Next: Homenergic Homentropic Flow Up: Two-Dimensional Compressible Inviscid Flow Previous: Thin-Airfoil Theory

# Crocco's Theorem

Bernoulli's theorem for the steady, inviscid flow of an ideal gas, in the absence of body forces, implies that, on a given streamline, (15.85)

where is the specific enthalpy, the stagnation enthalpy, and the flow velocity. (See Section 14.5.) The fluid equation of motion, (14.31), reduces to (15.86)

However, according to Equation (A.171),   (15.87)

where  . Hence, we obtain   (15.88)

Now, Equation (14.29) implies that (15.89)

where is the temperature, and the specific entropy. Moreover, Equation (15.85) yields (15.90)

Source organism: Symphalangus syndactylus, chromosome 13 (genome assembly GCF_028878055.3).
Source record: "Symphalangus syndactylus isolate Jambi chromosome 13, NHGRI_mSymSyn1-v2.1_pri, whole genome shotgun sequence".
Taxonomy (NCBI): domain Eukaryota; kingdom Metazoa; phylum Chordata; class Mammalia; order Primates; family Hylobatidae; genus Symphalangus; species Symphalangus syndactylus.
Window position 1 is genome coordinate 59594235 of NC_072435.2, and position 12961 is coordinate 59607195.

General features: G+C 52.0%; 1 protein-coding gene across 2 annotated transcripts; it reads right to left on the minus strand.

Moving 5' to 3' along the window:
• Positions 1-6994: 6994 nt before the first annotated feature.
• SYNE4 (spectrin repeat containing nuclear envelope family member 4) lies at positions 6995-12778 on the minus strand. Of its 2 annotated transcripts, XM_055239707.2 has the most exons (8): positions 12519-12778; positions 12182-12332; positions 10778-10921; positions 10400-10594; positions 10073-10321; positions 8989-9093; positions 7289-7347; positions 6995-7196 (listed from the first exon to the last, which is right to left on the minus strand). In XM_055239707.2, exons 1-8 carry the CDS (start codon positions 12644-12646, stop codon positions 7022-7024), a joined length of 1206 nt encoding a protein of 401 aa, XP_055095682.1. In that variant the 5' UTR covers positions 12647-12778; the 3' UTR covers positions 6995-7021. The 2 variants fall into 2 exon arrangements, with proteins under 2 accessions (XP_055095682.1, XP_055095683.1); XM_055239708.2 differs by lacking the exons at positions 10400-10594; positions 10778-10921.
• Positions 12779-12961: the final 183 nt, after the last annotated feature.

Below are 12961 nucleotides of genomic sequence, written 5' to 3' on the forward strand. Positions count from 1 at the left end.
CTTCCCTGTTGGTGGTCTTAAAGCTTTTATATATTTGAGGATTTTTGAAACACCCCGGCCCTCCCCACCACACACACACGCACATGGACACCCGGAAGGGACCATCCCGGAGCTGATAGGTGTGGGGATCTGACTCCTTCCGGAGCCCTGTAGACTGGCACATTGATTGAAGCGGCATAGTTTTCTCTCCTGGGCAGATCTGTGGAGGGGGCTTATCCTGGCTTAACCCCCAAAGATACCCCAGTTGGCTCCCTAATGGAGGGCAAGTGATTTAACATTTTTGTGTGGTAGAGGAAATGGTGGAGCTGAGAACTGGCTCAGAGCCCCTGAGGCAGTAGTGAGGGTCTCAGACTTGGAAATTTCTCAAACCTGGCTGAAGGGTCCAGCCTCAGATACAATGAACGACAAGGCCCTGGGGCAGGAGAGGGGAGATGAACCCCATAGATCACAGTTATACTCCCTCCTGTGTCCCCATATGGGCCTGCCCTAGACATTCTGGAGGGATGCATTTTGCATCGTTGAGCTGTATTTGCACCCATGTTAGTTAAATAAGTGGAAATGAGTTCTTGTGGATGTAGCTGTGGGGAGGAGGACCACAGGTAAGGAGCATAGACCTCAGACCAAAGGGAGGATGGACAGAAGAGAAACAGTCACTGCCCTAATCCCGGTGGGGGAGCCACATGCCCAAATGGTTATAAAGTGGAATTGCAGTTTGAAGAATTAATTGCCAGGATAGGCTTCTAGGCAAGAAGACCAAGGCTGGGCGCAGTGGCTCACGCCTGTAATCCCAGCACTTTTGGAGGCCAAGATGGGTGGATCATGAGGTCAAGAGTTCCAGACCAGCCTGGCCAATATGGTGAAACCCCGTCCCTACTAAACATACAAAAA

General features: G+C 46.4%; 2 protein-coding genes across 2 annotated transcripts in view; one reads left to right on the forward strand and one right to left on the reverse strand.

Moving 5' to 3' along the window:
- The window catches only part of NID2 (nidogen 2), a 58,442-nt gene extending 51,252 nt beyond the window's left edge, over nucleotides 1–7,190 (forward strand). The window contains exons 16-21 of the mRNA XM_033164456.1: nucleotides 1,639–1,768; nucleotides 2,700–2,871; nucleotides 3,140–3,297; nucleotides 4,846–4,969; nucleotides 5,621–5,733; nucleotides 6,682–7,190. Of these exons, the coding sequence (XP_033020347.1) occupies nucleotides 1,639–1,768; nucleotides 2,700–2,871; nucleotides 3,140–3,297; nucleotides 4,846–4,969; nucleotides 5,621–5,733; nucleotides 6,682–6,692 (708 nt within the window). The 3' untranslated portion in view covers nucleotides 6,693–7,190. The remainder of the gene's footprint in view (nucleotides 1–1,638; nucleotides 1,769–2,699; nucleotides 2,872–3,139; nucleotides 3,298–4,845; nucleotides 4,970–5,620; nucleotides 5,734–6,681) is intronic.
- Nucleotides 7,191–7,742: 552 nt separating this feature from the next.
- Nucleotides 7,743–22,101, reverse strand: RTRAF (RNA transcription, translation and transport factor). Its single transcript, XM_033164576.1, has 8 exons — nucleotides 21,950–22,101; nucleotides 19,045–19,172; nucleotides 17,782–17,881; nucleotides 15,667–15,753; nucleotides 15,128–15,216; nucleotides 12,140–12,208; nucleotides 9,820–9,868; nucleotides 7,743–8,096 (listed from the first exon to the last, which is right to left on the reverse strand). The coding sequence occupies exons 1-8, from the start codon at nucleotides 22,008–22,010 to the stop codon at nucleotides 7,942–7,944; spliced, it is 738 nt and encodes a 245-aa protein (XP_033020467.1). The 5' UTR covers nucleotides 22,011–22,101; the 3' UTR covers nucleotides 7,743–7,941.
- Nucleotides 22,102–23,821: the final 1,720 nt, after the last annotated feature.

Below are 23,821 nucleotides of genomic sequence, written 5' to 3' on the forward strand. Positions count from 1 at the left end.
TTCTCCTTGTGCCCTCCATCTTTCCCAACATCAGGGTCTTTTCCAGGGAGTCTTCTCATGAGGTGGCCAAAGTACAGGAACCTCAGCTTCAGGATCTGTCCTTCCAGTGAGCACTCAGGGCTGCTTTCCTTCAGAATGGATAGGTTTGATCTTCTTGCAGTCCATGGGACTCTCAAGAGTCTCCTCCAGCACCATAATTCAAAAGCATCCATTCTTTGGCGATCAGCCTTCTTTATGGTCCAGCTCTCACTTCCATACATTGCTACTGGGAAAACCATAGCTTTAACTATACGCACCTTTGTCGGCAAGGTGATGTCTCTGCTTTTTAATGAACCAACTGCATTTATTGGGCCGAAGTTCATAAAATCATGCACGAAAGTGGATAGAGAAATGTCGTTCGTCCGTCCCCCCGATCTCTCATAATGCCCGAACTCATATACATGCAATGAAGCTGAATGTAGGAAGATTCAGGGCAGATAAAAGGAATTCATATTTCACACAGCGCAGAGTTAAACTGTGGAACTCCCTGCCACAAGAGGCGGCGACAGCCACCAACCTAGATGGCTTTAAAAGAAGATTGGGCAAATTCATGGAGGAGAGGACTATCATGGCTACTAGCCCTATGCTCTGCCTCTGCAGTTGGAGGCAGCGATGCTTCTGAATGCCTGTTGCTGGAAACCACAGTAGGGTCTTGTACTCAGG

Thus, we arrive at Crocco's theorem:   (15.91)

In most aerodynamic flows, the fluid originates from a common reservoir, which implies that the stagnation enthalpy, , is the same on all streamlines. Such flow is termed homenergic. It follows from Equation (14.18) that the stagnation temperature, , is the same on all streamlines in homenergic flow. According to Crocco's theorem, an irrotational (i.e.,  everywhere) homenergic (i.e., everywhere) flow pattern is also homentropic (i.e., everywhere). Conversely, a homenergic, homentropic flow pattern is also irrotational (at least, in two dimensions, where and cannot be parallel to one another).   Next: Homenergic Homentropic Flow Up: Two-Dimensional Compressible Inviscid Flow Previous: Thin-Airfoil Theory
Richard Fitzpatrick 2016-03-31